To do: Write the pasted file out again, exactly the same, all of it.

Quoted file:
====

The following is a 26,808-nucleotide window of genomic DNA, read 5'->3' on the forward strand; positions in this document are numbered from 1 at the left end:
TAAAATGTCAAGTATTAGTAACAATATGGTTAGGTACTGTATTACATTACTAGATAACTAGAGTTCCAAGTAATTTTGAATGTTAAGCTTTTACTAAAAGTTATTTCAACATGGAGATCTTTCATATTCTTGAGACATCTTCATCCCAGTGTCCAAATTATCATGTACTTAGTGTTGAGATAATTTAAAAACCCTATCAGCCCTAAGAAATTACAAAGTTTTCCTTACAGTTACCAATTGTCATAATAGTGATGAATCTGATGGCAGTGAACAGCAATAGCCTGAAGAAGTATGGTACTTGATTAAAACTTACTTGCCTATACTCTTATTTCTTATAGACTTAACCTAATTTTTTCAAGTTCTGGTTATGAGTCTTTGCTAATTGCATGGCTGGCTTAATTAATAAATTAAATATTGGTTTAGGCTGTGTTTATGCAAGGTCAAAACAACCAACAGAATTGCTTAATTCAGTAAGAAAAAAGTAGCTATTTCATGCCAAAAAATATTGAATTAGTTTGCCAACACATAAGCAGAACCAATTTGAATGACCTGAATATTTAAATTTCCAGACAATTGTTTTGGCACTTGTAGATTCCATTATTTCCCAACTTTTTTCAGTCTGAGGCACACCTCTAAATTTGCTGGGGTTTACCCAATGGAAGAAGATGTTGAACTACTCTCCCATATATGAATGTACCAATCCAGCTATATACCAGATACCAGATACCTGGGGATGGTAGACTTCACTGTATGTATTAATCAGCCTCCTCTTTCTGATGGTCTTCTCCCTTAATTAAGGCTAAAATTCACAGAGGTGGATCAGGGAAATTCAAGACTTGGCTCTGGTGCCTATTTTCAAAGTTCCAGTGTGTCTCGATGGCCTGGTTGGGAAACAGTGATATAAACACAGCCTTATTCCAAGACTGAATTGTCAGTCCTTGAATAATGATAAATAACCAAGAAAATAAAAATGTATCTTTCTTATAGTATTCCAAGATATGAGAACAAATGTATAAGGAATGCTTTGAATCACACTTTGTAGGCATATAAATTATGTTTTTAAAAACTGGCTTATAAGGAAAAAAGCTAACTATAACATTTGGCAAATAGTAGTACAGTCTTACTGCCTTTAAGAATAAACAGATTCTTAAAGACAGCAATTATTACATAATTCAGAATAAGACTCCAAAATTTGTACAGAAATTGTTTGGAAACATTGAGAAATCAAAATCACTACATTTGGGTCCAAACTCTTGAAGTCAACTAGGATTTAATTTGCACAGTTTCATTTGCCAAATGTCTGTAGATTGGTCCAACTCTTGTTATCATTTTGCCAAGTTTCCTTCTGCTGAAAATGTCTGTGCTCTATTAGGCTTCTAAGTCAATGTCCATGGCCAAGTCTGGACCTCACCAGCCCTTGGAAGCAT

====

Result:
The following is a 26,808-nucleotide window of genomic DNA, read 5'->3' on the forward strand; positions in this document are numbered from 1 at the left end:
TAAAATGTCAAGTATTAGTAACAATATGGTTAGGTACTGTATTACATTACTAGATAACTAGAGTTCCAAGTAATTTTGAATGTTAAGCTTTTACTAAAAGTTATTTCAACATGGAGATCTTTCATATTCTTGAGACATCTTCATCCCAGTGTCCAAATTATCATGTACTTAGTGTTGAGATAATTTAAAAACCCTATCAGCCCTAAGAAATTACAAAGTTTTCCTTACAGTTACCAATTGTCATAATAGTGATGAATCTGATGGCAGTGAACAGCAATAGCCTGAAGAAGTATGGTACTTGATTAAAACTTACTTGCCTATACTCTTATTTCTTATAGACTTAACCTAATTTTTTCAAGTTCTGGTTATGAGTCTTTGCTAATTGCATGGCTGGCTTAATTAATAAATTAAATATTGGTTTAGGCTGTGTTTATGCAAGGTCAAAACAACCAACAGAATTGCTTAATTCAGTAAGAAAAAAGTAGCTATTTCATGCCAAAAAATATTGAATTAGTTTGCCAACACATAAGCAGAACCAATTTGAATGACCTGAATATTTAAATTTCCAGACAATTGTTTTGGCACTTGTAGATTCCATTATTTCCCAACTTTTTTCAGTCTGAGGCACACCTCTAAATTTGCTGGGGTTTACCCAATGGAAGAAGATGTTGAACTACTCTCCCATATATGAATGTACCAATCCAGCTATATACCAGATACCAGATACCTGGGGATGGTAGACTTCACTGTATGTATTAATCAGCCTCCTCTTTCTGATGGTCTTCTCCCTTAATTAAGGCTAAAATTCACAGAGGTGGATCAGGGAAATTCAAGACTTGGCTCTGGTGCCTATTTTCAAAGTTCCAGTGTGTCTCGATGGCCTGGTTGGGAAACAGTGATATAAACACAGCCTTATTCCAAGACTGAATTGTCAGTCCTTGAATAATGATAAATAACCAAGAAAATAAAAATGTATCTTTCTTATAGTATTCCAAGATATGAGAACAAATGTATAAGGAATGCTTTGAATCACACTTTGTAGGCATATAAATTATGTTTTTAAAAACTGGCTTATAAGGAAAAAAGCTAACTATAACATTTGGCAAATAGTAGTACAGTCTTACTGCCTTTAAGAATAAACAGATTCTTAAAGACAGCAATTATTACATAATTCAGAATAAGACTCCAAAATTTGTACAGAAATTGTTTGGAAACATTGAGAAATCAAAATCACTACATTTGGGTCCAAACTCTTGAAGTCAACTAGGATTTAATTTGCACAGTTTCATTTGCCAAATGTCTGTAGATTGGTCCAACTCTTGTTATCATTTTGCCAAGTTTCCTTCTGCTGAAAATGTCTGTGCTCTATTAGGCTTCTAAGTCAATGTCCATGGCCAAGTCTGGACCTCACCAGCCCTTGGAAGCAT